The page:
GREEK DEPORTATIONS
The Needs of the Latest Victims of Turkish Cruelty

The New York Times
8 October 1917


To the Editor of The New York Times: 
   The deportation and atrocious slaugh-
ter of the Greeks in Asia Minor,  the  de-
portations to the total number of 700,000
by  the  Turkish   authorities  have   been
overshadowed by  massacres, larger and
more   appalling, of Armenians   and  Sy-
rians.
   No attentiom was attracted by the sack
in  June  1914, of  Phocaea, a  Greek  city
near  Smyrna.  The account   of  the  de-
truction   appeared   in  the   Revue  des
Deux  Mondes, December 1914. The nar-
rative  by  the  French  archaelogist,  M.
Felix Sartiaux,  an  eye-witness,  showed
that this  massacre  of  the  Greek inhabi-
tants   of  this city by  the  Mohameddan
neighbors   and  Turkish  troops matched
every   Armenian  massacre  in its   char-
acter,  though  there  was  less   wanton
murder.
   A year later Greek deportation began
on a   scale second   only to   the  great
crime in  Armenia.  At least   one-half of
the Greek population has been deported
from  the cities   and  hamlets  on   the
coast of Asia Minor from the  Black  Sea
to the eastern end of Cilicia, or around
three-fourths of the coast  of  this  pen-
insula.
   For  these  acts  no excuse  or pretext
whatever existed in rebellion, resistance,
conspiracy or agitation  against  the  Ot-
toman Empire.   This  Greek   population
has always  been  free  from  opposition
to the  rule  of the Turkish Government.
The only  reason for this atrocious crime
was and is to  take  support  from  the
claim of both Greece  and  Italy  to  the
control of the littoral  of  Asia  Minor on
the ground that it has  a large Christian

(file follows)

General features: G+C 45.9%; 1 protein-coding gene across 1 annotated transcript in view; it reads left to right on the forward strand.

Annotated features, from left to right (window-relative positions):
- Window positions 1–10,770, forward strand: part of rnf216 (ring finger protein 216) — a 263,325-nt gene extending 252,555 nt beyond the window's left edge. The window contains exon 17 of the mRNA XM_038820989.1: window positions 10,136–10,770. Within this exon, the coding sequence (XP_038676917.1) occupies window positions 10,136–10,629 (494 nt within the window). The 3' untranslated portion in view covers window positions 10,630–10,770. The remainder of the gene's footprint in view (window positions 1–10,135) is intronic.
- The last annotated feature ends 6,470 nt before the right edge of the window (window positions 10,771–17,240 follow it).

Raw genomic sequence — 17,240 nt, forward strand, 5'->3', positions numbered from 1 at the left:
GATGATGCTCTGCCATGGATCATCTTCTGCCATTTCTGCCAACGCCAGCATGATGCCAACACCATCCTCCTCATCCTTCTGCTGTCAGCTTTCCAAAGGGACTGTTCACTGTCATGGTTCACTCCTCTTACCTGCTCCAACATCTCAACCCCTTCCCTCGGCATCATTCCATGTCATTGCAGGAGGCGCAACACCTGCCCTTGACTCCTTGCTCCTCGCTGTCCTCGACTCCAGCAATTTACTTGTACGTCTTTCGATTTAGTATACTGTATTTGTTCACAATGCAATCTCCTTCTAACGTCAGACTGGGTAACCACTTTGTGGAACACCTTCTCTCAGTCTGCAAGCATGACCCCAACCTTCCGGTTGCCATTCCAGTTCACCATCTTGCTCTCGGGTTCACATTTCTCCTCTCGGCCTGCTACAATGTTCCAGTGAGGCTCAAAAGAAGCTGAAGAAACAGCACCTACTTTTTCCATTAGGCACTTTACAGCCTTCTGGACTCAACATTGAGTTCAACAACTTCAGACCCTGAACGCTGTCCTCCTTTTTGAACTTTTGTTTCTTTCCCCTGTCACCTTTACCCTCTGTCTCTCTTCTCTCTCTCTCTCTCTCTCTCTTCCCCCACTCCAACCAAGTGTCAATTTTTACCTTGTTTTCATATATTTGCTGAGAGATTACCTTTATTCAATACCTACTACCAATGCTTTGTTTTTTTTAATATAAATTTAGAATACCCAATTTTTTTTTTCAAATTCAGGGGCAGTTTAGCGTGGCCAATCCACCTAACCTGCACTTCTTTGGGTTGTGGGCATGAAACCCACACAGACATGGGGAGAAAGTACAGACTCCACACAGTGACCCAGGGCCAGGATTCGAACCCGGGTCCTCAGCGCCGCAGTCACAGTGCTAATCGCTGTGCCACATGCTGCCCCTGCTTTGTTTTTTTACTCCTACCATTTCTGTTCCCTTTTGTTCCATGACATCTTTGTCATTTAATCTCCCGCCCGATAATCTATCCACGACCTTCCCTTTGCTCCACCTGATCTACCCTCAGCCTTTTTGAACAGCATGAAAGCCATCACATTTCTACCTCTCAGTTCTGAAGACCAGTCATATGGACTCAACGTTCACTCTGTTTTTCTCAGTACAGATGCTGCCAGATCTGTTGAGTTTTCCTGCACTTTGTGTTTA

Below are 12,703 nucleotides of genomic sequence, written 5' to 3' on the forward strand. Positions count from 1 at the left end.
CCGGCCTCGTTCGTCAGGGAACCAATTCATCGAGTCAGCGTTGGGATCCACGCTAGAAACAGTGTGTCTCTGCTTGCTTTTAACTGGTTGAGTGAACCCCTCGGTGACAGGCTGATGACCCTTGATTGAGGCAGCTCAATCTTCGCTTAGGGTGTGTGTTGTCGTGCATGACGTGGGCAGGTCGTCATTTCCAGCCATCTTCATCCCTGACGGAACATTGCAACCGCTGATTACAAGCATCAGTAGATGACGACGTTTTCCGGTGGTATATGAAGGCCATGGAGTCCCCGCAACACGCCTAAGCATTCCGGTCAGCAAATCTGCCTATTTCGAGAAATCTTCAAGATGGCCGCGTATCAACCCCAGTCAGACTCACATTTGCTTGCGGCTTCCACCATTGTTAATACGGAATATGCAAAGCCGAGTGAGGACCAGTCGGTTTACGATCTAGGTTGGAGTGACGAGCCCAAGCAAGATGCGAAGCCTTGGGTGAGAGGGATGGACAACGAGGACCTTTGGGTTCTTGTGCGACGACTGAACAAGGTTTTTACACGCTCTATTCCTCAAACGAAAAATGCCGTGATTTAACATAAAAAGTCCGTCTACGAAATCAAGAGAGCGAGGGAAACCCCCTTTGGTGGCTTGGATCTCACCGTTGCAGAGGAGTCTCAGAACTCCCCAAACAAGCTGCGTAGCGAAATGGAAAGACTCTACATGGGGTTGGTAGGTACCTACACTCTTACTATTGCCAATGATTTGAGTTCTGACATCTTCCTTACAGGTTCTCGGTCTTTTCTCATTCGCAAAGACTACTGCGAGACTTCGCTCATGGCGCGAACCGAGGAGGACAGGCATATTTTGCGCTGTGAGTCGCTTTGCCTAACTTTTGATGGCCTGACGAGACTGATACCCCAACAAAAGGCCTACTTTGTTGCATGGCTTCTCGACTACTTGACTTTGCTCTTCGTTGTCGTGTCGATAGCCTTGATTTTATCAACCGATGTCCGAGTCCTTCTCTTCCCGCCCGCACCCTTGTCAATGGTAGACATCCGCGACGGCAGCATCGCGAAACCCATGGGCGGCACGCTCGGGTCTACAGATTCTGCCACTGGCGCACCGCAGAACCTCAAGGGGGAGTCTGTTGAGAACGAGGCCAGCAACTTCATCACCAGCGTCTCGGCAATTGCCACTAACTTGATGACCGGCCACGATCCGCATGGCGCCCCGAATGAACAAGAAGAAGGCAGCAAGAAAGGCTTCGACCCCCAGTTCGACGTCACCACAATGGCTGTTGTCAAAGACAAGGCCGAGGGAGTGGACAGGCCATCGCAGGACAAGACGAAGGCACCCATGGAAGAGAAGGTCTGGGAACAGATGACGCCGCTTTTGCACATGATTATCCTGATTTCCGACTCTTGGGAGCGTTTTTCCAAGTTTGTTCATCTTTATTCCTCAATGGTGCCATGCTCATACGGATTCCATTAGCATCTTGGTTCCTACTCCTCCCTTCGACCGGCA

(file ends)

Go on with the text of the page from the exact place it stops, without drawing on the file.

population. The deportation of  700,000
Greeks from this section will  not leave
enough Christians to give  body to this
plea   of  Greece  and  Italy.   But  this
is more  than   a  mere  diplomatic   or
strategic movement. Deportation means
slavery and death to the deported. The
victory   of the   Allies will undoubtedly
take the   Asia  Minor  littoral from the
Ottoman  Empire;  but   meanwhile the
need of relief for these suffering Greeks
is as urgent as for the Armenians and
Syrians.
   The Greeks were the first race to be
slaughtered  in   the  new development
of the Ottoman Empire.   The  first   of
these outrages was   a century ago in
1818, and this   was followed   by   the
Turkish massacre in Scio in which 25,000
were killde, 47,000   deported and only
5,000 left alive. It was this that aroused
Europe   to   action,   inspired   Byron's
poems, and   brought   personal activity
by many Americans on behalf of Greek
independence   and   resulted in the pro-
duction of   our   own American Powers'
familiar   and   typical   structure,   the
"Greek Slave."
   All   these   suffering nationalities are
being relieved   by   the American  Com-
miitee for Armenian and Syrian   Relief-
and since it is most probably that   Oct.
20 and 21 wiil be   designated   by   the
President as   special   days for  the con-
sideration of the needs of Western Asia,
I venture to urge contributions   to   the
wants of the  survivors   of   the   Greek
deportations. TALCOTT WILLIAMS.
New York, Oct 7. 1917.


The New York Times, October 8, 1917. Source

 

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